Food Equipment Standards in a COVID-19 World
In fact, NSF originally brought together key stakeholders back in the 1940s to develop the first consensus standards for restaurant equipment sanitation. Public health inspectors liked what they saw, and began requiring product certification to NSF/ANSI standards.
Today, U.S. requirements for NSF standards certification are so prevalent that it is virtually impossible to build a new restaurant or commercial kitchen without NSF. It is the most specified certification, and the most recognized mark in the industry.
Over 75 years ago, NSF International brought key industry stakeholders together to facilitate the development of the first consensus standards for restaurant foodservice equipment. Since then, NSF has jointly developed over 75 standards and certified thousands of products as safe to use in commercial food settings.
NSF food equipment standards include requirements for material safety, to ensure the product will not leach harmful chemicals into food; design and construction, to ensure the product is cleanable and is not likely to harbor bacteria; and product performance. NSF certification to these standards also includes audits of the production facility to ensure the product is made using good manufacturing practices.
Required in many countries to ensure there is no transfer of constituents to food in quantities that could endanger human health or bring about an unacceptable change or deterioration in food composition. In the U.S., materials are often required to comply with 21 CFR. Similarly, all food contact materials (FCMs) manufactured or sold in the European Union must comply with EU Framework Regulation No. 1935/2004.
NSF’s full range of services include:
21 CFR Material Formulation Review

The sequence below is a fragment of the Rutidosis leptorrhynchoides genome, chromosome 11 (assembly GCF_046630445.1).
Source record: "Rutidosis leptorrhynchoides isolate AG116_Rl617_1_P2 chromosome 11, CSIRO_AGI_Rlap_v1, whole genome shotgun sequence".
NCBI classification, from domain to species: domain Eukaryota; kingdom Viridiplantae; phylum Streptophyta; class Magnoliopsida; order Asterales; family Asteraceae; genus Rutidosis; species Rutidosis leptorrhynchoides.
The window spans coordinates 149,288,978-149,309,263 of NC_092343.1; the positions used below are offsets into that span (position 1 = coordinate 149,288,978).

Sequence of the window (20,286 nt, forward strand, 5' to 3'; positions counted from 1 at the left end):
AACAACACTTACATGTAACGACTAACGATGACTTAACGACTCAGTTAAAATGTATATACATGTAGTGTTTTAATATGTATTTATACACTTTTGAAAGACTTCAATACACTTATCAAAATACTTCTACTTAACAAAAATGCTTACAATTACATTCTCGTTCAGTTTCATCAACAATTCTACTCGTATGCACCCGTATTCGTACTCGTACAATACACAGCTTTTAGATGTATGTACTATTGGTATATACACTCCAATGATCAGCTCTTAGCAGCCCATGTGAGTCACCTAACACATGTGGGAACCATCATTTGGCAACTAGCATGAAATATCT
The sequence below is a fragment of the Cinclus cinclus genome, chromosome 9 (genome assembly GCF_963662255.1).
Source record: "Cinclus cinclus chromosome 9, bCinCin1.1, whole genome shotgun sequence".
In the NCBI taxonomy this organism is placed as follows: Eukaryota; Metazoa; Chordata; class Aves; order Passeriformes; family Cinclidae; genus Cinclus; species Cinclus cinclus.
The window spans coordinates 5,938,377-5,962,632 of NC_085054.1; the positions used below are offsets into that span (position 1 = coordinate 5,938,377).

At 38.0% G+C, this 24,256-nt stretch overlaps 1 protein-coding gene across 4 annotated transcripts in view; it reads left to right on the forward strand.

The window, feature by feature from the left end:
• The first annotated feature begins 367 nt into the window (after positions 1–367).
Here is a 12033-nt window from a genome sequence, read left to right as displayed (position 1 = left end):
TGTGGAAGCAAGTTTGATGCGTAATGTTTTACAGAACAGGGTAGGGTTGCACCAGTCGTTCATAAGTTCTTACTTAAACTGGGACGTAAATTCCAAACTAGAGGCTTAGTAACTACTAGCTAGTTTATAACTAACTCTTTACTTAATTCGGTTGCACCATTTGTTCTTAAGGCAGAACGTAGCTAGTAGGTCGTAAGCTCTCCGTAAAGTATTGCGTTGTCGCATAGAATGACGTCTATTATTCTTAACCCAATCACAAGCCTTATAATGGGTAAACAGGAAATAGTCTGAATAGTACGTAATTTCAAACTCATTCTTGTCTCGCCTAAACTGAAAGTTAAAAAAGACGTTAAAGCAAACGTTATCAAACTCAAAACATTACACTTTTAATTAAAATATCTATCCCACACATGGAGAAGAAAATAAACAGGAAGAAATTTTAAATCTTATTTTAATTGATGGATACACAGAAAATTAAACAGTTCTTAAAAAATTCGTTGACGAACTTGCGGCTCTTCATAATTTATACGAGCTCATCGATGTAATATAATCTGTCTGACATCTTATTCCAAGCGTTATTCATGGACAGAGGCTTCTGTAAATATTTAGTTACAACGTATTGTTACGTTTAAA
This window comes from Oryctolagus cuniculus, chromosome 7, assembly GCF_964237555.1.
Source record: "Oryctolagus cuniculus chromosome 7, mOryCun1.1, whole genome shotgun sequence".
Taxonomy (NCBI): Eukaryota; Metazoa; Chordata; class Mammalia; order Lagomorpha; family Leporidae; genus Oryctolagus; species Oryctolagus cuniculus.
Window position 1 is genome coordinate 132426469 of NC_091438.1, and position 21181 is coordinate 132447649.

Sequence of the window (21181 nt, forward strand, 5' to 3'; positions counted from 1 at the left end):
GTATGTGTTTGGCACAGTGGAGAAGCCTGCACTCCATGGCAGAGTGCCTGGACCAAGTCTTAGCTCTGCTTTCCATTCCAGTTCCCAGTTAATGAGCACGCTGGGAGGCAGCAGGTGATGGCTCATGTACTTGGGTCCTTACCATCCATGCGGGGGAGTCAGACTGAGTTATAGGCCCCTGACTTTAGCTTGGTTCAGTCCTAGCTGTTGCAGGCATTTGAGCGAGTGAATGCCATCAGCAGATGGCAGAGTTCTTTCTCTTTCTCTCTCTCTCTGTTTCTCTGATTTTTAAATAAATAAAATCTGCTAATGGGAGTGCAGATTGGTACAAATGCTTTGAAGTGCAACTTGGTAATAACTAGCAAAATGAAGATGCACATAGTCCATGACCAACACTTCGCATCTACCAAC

Our team of toxicologists reviews material formulations to determine whether the ingredients are FDA compliant to 21 CFR regulations for the intended end use of the material.
21 CFR End Testing
Scientists in our 130,000-square-foot laboratory conduct the appropriate analyses for food contact materials to determine potential leaching at varying conditions of exposure.
EU Legislation Compliance
NSF's expert staff and toxicologists can assist manufacturers in navigating the complex legislation and developing supporting documents to demonstrate compliance to the Framework Regulation EC 1935/2004, material-specific measures and the national legislation of the EU member states.
Food Contact Notifications (FCNs)
Our staff helps compile and submit food contact notifications as a requirement of the Federal Food, Drug and Cosmetic Act and Title 21, Code of Federal Regulations (CFR) for indirect food additive and secondary additive substances that are not generally recognized as safe (GRAS) or not previously authorized by the FDA for the intended end use.
NSF’s experienced toxicologists conduct safety and risk assessments on various substances. We review and evaluate comprehensive scientific literature, identify and resolve any data gaps and apply various toxicology and exposure modeling tools to support risk-management decisions.
Contact us with questions or to receive a quote.